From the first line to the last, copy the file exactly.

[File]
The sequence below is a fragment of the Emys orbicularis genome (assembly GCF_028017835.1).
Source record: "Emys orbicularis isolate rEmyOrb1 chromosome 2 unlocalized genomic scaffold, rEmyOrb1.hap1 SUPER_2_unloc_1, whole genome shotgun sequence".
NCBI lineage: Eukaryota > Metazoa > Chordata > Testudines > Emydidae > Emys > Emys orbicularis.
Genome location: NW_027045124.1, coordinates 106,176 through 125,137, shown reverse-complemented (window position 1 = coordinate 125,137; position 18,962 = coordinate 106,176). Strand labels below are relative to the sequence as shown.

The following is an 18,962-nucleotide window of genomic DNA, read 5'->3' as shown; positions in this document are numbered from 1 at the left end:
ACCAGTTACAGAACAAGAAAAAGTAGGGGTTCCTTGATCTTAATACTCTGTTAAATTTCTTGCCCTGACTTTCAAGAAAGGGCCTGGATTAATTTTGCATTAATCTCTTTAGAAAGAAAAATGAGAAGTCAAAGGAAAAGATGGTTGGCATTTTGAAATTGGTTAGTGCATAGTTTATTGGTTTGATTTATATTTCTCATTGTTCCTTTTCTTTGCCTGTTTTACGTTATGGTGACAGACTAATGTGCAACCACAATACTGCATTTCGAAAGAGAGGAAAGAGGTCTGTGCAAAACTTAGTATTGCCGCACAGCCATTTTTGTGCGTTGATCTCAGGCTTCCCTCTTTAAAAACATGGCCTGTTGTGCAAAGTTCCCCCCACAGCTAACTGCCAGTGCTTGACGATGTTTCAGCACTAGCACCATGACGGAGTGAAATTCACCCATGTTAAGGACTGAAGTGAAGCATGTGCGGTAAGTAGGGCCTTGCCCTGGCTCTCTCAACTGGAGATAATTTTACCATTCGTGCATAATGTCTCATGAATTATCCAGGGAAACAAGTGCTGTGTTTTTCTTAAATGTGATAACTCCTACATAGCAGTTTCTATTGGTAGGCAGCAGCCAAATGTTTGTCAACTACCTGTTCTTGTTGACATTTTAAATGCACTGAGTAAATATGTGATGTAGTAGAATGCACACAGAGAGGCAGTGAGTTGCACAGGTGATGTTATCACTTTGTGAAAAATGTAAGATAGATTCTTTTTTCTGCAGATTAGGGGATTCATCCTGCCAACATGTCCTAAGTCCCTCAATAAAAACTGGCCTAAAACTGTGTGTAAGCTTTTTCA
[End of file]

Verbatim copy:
The sequence below is a fragment of the Emys orbicularis genome (assembly GCF_028017835.1).
Source record: "Emys orbicularis isolate rEmyOrb1 chromosome 2 unlocalized genomic scaffold, rEmyOrb1.hap1 SUPER_2_unloc_1, whole genome shotgun sequence".
NCBI lineage: Eukaryota > Metazoa > Chordata > Testudines > Emydidae > Emys > Emys orbicularis.
Genome location: NW_027045124.1, coordinates 106,176 through 125,137, shown reverse-complemented (window position 1 = coordinate 125,137; position 18,962 = coordinate 106,176). Strand labels below are relative to the sequence as shown.

The following is an 18,962-nucleotide window of genomic DNA, read 5'->3' as shown; positions in this document are numbered from 1 at the left end:
ACCAGTTACAGAACAAGAAAAAGTAGGGGTTCCTTGATCTTAATACTCTGTTAAATTTCTTGCCCTGACTTTCAAGAAAGGGCCTGGATTAATTTTGCATTAATCTCTTTAGAAAGAAAAATGAGAAGTCAAAGGAAAAGATGGTTGGCATTTTGAAATTGGTTAGTGCATAGTTTATTGGTTTGATTTATATTTCTCATTGTTCCTTTTCTTTGCCTGTTTTACGTTATGGTGACAGACTAATGTGCAACCACAATACTGCATTTCGAAAGAGAGGAAAGAGGTCTGTGCAAAACTTAGTATTGCCGCACAGCCATTTTTGTGCGTTGATCTCAGGCTTCCCTCTTTAAAAACATGGCCTGTTGTGCAAAGTTCCCCCCACAGCTAACTGCCAGTGCTTGACGATGTTTCAGCACTAGCACCATGACGGAGTGAAATTCACCCATGTTAAGGACTGAAGTGAAGCATGTGCGGTAAGTAGGGCCTTGCCCTGGCTCTCTCAACTGGAGATAATTTTACCATTCGTGCATAATGTCTCATGAATTATCCAGGGAAACAAGTGCTGTGTTTTTCTTAAATGTGATAACTCCTACATAGCAGTTTCTATTGGTAGGCAGCAGCCAAATGTTTGTCAACTACCTGTTCTTGTTGACATTTTAAATGCACTGAGTAAATATGTGATGTAGTAGAATGCACACAGAGAGGCAGTGAGTTGCACAGGTGATGTTATCACTTTGTGAAAAATGTAAGATAGATTCTTTTTTCTGCAGATTAGGGGATTCATCCTGCCAACATGTCCTAAGTCCCTCAATAAAAACTGGCCTAAAACTGTGTGTAAGCTTTTTCA